Merry Christmas from Pakistan

"It is a dark Christmas for us". I was visiting a Christian slum of Islamabad when an old man said this sentence. Christians are around 4% of Islamabad's population but constitute the lowest rung of Pakistani society. Most of them are sanitary workers and employed by the federal government but unlike other employees; they are not given any government residences.

While Islamabad is dominated by government-owned housing projects for federal employees, these slums have appeared in between the green spaces of these residential estates. These people, most of them Christians and sanitary workers, have not been employed in the full government contract. They do not receive any retirement benefits nor do they have any prospects of getting a housing option or even an extra allowance.

A sizable number of Christians in Pakistan were converted from the lowest caste of Hinduism -- the Shudras or Dalits -- during colonial rule. Catholic and Protestant missionaries were allowed to preach but they mostly only succeeded in reaching out to these forsaken people. Most conversions took place in the Punjab region of Pakistan as people thought that they would be able to threw off the shackles of slavery and would lead a good life. It was but a false perception. They continued doing the menial jobs after the conversion and were still considered as untouchables. They were and still are regularly subjected to violence in Punjab and other parts of Pakistan.

There was another group of Christian converts that did not receive this hate. That was mainly because of their skin color and background. While the converts in rural Punjab were dark skinned Dalits, others were from the upper castes of Hindus, Sikhs and also some Muslims. They prospered under the colonial rule and established hundreds of chapels, missionary schools and hospitals; some of them were also commissioned in the officers cadre of the all powerful Pakistani military. These were the people that had the resources to do the groundwork for the social uplift of their poor brethren. But, they did not. A woman told me that the Begums (rich ladies) sit two rows ahead of them during church service as they are afraid of catching any disease.

Despite all the bottlenecks and social stigmatization, a tiny fraction of these Christian Pakistanis have started ascending the social ladder. Their younger lot is trying to break free from the societal pressures and discrimination and have found the perfect way of doing it. Education is playing a key role in social uplift and some of them have been able to get jobs in schools, banks and hospitals as blue collar workers. They still face bullying and taunts from their coworkers but at least have been able to live a relatively better life.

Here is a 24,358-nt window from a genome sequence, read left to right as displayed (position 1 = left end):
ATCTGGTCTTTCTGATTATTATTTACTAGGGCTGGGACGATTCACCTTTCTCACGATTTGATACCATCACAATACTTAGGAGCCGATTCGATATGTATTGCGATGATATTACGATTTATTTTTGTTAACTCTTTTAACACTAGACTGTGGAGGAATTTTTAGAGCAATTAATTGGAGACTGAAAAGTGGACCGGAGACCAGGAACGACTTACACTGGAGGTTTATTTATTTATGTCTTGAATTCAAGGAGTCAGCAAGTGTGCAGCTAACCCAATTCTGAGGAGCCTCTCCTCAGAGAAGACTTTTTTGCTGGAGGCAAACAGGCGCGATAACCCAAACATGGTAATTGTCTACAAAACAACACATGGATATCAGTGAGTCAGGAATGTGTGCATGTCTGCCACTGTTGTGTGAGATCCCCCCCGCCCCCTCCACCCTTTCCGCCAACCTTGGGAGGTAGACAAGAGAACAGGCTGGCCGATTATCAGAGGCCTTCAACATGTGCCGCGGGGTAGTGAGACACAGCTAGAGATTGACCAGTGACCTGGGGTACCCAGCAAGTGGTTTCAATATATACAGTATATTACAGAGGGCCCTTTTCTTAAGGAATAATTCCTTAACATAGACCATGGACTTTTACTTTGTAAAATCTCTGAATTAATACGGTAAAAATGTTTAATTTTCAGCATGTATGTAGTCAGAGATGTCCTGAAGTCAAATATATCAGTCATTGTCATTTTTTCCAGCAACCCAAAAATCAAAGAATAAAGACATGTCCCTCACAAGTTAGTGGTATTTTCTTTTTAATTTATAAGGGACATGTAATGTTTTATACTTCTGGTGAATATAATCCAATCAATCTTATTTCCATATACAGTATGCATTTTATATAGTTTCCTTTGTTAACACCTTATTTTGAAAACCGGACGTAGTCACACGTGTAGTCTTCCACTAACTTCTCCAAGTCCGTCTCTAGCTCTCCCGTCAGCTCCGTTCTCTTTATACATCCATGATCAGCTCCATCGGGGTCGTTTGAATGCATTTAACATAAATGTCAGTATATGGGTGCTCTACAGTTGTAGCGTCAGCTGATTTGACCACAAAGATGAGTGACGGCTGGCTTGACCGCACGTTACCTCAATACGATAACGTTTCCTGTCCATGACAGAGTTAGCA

Others, however, are not that fortunate. Centuries of neglect and menial jobs have made them addicts and small time crooks. Substance abuse is common among them and so are wife beatings. Poor quality education and related expenses bar these people from enrolling their children in schools. Some welfare organizations do help them but they always remain strapped for resources.

Christmas is the only time when these people find some time for enjoyment and relaxation. This is also the only time when they have two holidays -- Christmas and the Boxing Day. Otherwise, they have to work during the Muslim holidays of Eid and other festivals.

Shafqat Maseeh, a 40-year old sanitary worker, was setting up a small Christmas tree in his one-room squatter home. The electricity had been cut off so he was planning to light candles on Christmas Eve. He told me that he had mixed feelings during this Christmas. He was happy that his son was enrolled in a school but was also feeling the heat of massive inflation that had curtailed his efforts to prepare an Xmas feast. The biggest threat was that of terrorism. Minorities always remain at the receiving hand in both India and Pakistan and he was afraid that a crazy bomber might strike the congregation. Islamabad Police do provide security during Christmas but it is usually thin as compared to Muslim festivals. More than half of police personnel are already busy in protecting the "high and the mighty ministers" and Shafqat was afraid that a semi-armed sentry would not be able to protect a congregation of hundreds of Christians.

He said that he would be happy in case of safe holidays and was actually praying for that. He was hoping for a "normal Christmas" and wished the readers a "Very Happy Christmas". A real Merry Xmas from Islamabad, Pakistan.